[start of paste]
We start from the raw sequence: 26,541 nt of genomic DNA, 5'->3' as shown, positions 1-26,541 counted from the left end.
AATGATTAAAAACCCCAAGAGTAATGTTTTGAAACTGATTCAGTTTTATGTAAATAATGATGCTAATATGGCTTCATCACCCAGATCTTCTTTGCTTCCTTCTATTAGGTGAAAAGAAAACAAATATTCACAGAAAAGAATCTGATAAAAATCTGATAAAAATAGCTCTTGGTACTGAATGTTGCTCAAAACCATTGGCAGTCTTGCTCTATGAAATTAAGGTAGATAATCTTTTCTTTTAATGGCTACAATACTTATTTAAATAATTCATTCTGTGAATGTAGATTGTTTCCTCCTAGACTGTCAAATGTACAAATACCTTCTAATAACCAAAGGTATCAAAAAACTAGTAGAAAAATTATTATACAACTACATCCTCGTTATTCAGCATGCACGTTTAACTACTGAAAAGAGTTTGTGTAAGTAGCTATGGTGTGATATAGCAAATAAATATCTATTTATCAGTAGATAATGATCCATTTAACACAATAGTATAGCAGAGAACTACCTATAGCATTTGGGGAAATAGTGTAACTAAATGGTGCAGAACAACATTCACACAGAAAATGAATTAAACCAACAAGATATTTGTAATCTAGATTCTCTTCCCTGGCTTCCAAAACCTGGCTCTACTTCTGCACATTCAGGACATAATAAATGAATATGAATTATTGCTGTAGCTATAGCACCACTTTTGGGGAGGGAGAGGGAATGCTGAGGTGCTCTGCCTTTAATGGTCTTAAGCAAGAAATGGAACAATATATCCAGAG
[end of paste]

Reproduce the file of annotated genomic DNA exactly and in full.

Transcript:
We start from the raw sequence: 26,541 nt of genomic DNA, 5'->3' as shown, positions 1-26,541 counted from the left end.
AATGATTAAAAACCCCAAGAGTAATGTTTTGAAACTGATTCAGTTTTATGTAAATAATGATGCTAATATGGCTTCATCACCCAGATCTTCTTTGCTTCCTTCTATTAGGTGAAAAGAAAACAAATATTCACAGAAAAGAATCTGATAAAAATCTGATAAAAATAGCTCTTGGTACTGAATGTTGCTCAAAACCATTGGCAGTCTTGCTCTATGAAATTAAGGTAGATAATCTTTTCTTTTAATGGCTACAATACTTATTTAAATAATTCATTCTGTGAATGTAGATTGTTTCCTCCTAGACTGTCAAATGTACAAATACCTTCTAATAACCAAAGGTATCAAAAAACTAGTAGAAAAATTATTATACAACTACATCCTCGTTATTCAGCATGCACGTTTAACTACTGAAAAGAGTTTGTGTAAGTAGCTATGGTGTGATATAGCAAATAAATATCTATTTATCAGTAGATAATGATCCATTTAACACAATAGTATAGCAGAGAACTACCTATAGCATTTGGGGAAATAGTGTAACTAAATGGTGCAGAACAACATTCACACAGAAAATGAATTAAACCAACAAGATATTTGTAATCTAGATTCTCTTCCCTGGCTTCCAAAACCTGGCTCTACTTCTGCACATTCAGGACATAATAAATGAATATGAATTATTGCTGTAGCTATAGCACCACTTTTGGGGAGGGAGAGGGAATGCTGAGGTGCTCTGCCTTTAATGGTCTTAAGCAAGAAATGGAACAATATATCCAGAG